So what might I do to rectify this situation dear reader? I am going to take a statistics course this summer and begin my doctoral studies in the fall. In the past I have written about trying to work out a doctorate online with a board of directors and badges as credentials. Well, I’ve decided to go the traditional university route. I know it will be expensive, but I need the deadlines, a system, and a mentor to hold me accountable. What might I research? Curriculum, assessment, and motivation. Stay tuned for more. My goal is to try and post at least weekly throughout the summer.
Pax Christi

30 Goals Challenge: Exercise 2

Quite a while back I began Shelly Sanchez Terrell‘s The 30 Goals Challenge for Teachers: Small Steps to Transform your Teaching (I carry the book with me everywhere Shelly). I have been so busy that I tend to look at the cover and sigh, saying, “I will get back around to you one of these days.” Well today is the day! And I am going to Blog about it. My posts might not be real lengthy, but I hope to cause you, dear reader, to pause and think. Think about how we can become the best darn teachers in the world for the world’s best kids.

As part of exercise 2, I am creating goals and my teaching manifesto. I’m not sure of being at the manifesto part yet, but I do have goals. I used a tool called Buncee to create the stunning visual below. I also have a copy posted in my classroom for all to see. What are your goals for this school year?

My 2016 30 Goals Challenge.

My 2016 30 Goals Challenge.

 

One Block at A Time: I’m Just Learning

Following education, technology, pedagogy, brain research, as well as a plethora of other educational trends and issues has been a passion of mine over the past half decade (does the seem to look like a lot more time?). What has been weighing most on my mind as an in the trenches teacher for the past three years is, how can I become a GREAT teacher?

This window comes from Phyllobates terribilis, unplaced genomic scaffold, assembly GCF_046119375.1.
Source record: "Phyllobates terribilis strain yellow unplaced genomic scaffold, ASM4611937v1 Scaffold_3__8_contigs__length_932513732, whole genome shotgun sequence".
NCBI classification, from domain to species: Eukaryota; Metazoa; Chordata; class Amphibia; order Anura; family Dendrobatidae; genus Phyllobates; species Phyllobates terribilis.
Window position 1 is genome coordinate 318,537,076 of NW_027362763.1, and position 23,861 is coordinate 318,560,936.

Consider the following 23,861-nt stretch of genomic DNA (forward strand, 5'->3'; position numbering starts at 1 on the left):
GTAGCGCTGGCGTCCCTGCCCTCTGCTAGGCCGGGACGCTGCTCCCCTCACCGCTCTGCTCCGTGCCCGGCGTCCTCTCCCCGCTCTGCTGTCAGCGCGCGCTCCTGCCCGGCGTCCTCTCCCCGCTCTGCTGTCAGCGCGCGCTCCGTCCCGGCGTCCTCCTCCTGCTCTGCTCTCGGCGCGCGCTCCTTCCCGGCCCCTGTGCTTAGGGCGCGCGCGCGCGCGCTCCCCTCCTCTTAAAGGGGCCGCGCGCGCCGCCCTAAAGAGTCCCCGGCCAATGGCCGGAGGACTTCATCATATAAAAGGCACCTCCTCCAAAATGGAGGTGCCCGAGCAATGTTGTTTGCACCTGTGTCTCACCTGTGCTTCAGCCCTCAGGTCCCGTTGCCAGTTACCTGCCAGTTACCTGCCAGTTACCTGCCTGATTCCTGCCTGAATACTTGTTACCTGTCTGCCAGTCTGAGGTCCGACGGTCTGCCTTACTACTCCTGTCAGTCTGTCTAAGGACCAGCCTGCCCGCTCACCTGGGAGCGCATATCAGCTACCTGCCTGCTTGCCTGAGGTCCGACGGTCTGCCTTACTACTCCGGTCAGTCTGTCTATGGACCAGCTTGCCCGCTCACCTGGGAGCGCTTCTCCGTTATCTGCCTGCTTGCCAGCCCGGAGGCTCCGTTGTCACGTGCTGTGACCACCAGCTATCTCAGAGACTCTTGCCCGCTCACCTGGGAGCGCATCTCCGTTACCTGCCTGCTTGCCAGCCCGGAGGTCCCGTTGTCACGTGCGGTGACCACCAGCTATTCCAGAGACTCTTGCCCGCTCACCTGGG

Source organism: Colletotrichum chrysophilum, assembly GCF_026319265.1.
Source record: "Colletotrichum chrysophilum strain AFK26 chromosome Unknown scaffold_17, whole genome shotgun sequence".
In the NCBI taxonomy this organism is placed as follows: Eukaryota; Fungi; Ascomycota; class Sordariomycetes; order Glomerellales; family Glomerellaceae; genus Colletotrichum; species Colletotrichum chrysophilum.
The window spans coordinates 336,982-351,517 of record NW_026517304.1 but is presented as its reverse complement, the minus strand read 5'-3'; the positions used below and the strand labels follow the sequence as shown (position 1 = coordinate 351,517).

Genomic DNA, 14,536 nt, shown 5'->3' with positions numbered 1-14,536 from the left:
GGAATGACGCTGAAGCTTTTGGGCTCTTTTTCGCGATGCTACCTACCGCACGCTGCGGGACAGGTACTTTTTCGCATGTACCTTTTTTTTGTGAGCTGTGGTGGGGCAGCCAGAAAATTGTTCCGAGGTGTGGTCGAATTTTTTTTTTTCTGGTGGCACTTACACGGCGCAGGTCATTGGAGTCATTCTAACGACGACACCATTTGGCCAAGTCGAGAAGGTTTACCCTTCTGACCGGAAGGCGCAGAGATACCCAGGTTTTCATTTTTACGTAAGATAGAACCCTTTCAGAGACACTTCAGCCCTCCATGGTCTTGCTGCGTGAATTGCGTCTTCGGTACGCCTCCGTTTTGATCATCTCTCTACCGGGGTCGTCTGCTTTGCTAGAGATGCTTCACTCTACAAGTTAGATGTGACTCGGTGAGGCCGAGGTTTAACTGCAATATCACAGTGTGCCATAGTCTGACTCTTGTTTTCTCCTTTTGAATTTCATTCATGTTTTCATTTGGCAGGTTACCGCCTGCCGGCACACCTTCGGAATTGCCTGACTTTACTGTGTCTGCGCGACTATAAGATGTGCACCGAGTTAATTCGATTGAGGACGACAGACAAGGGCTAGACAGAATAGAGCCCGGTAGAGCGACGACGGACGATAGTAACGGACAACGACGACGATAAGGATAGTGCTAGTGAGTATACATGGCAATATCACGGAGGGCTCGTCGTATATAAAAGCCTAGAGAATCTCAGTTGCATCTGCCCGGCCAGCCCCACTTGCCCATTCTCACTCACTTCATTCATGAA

img_0475 I don’t want to just settle for average. I mean, my kids have enough average teachers every day. I want to be up there with elite teachers, teachers like Paul Solarz, Dave Burgess, Michael Matera, Nicholas Provenzano, Starr Sackstein, Shelly Sanchez, Alice Keeler, Joy Kirr, and Vicki Davis. These teachers are passionate about what they do and make a difference for not only the students they teach but also for the teachers that teach other students. These elite teachers have an impact on my classes here in Iowa City.
One of the things that I am coming to realize this year is that many of the trends and issues I was following didn’t or haven’t mentioned the six fundamental teaching strategies that form the basis from whence great teachers spring. My current research into the realm of educational psychology and how we learn began with reading just a bit of John Hattie’s Visible Learning for Teachers: Maximizing Impact on Learning. I got just a little ways into the book before I realized that I needed to read Hattie’s and Yates’s book Visible Learning and the Science of How We Learn. While reading this book, going through a number of highlighters, and taking many notes, I began to realize that there was something missing from my educational foundation!

Back in college we didn’t really have any textbooks that I can recall ever buying or reading that really focused on how people learn. I recently came upon the following articles in my Flipboard feed;